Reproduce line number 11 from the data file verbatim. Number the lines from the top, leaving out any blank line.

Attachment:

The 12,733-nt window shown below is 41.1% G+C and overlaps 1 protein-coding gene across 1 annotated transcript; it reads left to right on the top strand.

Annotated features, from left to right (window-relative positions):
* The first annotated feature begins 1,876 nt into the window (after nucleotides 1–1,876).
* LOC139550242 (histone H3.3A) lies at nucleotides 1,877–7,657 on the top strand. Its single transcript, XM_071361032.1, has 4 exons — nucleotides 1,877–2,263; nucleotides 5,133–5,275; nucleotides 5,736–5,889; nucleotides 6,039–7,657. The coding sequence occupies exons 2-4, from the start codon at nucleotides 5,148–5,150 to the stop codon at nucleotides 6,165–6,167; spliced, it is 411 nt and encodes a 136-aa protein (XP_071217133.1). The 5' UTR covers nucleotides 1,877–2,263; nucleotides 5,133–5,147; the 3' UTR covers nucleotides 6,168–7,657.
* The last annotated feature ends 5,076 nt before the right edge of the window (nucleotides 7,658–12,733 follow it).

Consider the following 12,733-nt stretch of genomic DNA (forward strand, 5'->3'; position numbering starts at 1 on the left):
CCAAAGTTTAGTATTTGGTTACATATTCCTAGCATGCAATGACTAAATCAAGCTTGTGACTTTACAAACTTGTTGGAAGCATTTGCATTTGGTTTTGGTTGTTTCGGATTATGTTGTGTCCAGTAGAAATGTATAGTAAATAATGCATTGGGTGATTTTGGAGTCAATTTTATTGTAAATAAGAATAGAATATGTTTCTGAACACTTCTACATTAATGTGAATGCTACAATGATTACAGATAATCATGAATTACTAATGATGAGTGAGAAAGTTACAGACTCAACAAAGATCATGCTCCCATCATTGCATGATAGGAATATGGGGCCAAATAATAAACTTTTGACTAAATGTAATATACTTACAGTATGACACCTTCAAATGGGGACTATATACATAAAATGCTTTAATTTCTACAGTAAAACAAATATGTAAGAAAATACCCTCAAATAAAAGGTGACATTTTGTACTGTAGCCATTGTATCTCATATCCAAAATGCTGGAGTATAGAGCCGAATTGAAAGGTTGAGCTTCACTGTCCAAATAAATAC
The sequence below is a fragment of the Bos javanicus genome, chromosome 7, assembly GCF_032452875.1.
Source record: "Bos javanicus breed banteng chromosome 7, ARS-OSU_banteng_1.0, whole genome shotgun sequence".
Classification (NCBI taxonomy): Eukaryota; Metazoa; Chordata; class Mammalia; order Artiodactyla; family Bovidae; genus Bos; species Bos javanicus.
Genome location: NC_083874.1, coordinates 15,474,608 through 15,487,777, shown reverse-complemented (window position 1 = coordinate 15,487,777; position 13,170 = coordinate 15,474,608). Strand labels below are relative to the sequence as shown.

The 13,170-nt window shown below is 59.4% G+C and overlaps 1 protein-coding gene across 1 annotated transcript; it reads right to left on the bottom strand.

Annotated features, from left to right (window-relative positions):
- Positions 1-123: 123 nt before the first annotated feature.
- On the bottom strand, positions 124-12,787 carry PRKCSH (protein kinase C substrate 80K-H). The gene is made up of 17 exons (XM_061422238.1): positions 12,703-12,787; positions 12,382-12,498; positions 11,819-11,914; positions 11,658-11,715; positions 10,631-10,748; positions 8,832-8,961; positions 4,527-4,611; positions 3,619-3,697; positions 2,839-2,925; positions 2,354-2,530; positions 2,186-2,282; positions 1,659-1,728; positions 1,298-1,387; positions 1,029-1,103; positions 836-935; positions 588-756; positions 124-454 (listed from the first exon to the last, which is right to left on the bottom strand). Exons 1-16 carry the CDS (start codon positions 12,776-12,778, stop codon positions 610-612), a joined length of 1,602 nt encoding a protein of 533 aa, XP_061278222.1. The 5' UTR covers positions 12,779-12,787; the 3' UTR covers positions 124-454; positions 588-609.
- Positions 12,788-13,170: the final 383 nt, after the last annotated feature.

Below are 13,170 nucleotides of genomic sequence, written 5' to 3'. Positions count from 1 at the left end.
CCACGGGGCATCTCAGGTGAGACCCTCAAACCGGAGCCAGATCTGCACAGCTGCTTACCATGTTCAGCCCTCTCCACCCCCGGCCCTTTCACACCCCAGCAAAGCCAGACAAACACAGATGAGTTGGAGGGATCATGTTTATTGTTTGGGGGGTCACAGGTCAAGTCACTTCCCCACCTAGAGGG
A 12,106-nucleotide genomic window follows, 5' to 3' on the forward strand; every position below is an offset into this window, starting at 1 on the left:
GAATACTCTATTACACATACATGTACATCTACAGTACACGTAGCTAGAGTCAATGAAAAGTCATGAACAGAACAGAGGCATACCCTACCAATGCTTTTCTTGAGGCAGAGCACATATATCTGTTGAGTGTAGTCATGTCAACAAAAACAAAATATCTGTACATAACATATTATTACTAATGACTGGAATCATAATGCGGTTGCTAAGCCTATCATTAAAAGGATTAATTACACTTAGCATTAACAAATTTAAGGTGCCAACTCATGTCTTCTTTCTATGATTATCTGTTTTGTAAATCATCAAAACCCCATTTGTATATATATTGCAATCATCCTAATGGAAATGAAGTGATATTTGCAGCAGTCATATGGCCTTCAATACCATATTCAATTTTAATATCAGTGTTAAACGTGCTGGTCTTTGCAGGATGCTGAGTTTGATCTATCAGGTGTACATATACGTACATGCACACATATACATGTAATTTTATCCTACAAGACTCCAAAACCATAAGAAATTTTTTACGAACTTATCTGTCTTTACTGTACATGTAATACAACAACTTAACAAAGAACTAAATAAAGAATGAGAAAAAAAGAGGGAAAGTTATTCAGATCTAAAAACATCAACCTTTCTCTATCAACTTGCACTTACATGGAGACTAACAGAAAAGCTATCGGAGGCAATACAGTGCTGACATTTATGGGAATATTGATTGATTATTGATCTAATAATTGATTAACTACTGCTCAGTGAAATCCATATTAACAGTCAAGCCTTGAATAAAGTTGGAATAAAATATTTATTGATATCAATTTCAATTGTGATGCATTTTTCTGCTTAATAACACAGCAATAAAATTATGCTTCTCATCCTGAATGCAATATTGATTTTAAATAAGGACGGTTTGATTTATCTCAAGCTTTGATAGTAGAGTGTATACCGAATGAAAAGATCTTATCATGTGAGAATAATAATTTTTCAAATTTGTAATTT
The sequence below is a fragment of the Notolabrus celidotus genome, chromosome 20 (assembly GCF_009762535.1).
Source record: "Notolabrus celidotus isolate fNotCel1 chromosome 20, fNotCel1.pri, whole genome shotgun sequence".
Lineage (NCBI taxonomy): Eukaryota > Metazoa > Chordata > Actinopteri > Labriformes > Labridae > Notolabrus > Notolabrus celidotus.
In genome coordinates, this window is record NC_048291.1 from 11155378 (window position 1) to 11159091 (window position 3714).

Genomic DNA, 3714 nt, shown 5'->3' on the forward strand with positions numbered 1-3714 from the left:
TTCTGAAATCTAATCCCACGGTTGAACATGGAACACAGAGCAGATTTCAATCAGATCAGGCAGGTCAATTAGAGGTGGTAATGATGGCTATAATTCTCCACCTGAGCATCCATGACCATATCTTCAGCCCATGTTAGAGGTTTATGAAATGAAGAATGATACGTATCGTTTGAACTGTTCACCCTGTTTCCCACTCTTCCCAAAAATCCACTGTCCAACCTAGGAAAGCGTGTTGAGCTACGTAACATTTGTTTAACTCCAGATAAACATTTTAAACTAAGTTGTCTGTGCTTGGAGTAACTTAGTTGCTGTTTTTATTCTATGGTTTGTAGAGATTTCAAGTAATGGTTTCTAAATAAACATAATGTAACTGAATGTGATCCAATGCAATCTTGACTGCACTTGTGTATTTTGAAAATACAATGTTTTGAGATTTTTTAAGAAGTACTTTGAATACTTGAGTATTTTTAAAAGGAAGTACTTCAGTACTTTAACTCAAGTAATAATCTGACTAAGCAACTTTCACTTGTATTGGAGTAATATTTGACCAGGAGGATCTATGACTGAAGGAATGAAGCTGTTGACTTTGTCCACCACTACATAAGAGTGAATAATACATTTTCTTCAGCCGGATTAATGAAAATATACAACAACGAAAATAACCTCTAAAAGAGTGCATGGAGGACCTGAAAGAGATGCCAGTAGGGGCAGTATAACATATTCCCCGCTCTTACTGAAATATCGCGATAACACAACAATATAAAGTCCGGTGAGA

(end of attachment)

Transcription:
Genome location: NC_083874.1, coordinates 15,474,608 through 15,487,777, shown reverse-complemented (window position 1 = coordinate 15,487,777; position 13,170 = coordinate 15,474,608). Strand labels below are relative to the sequence as shown.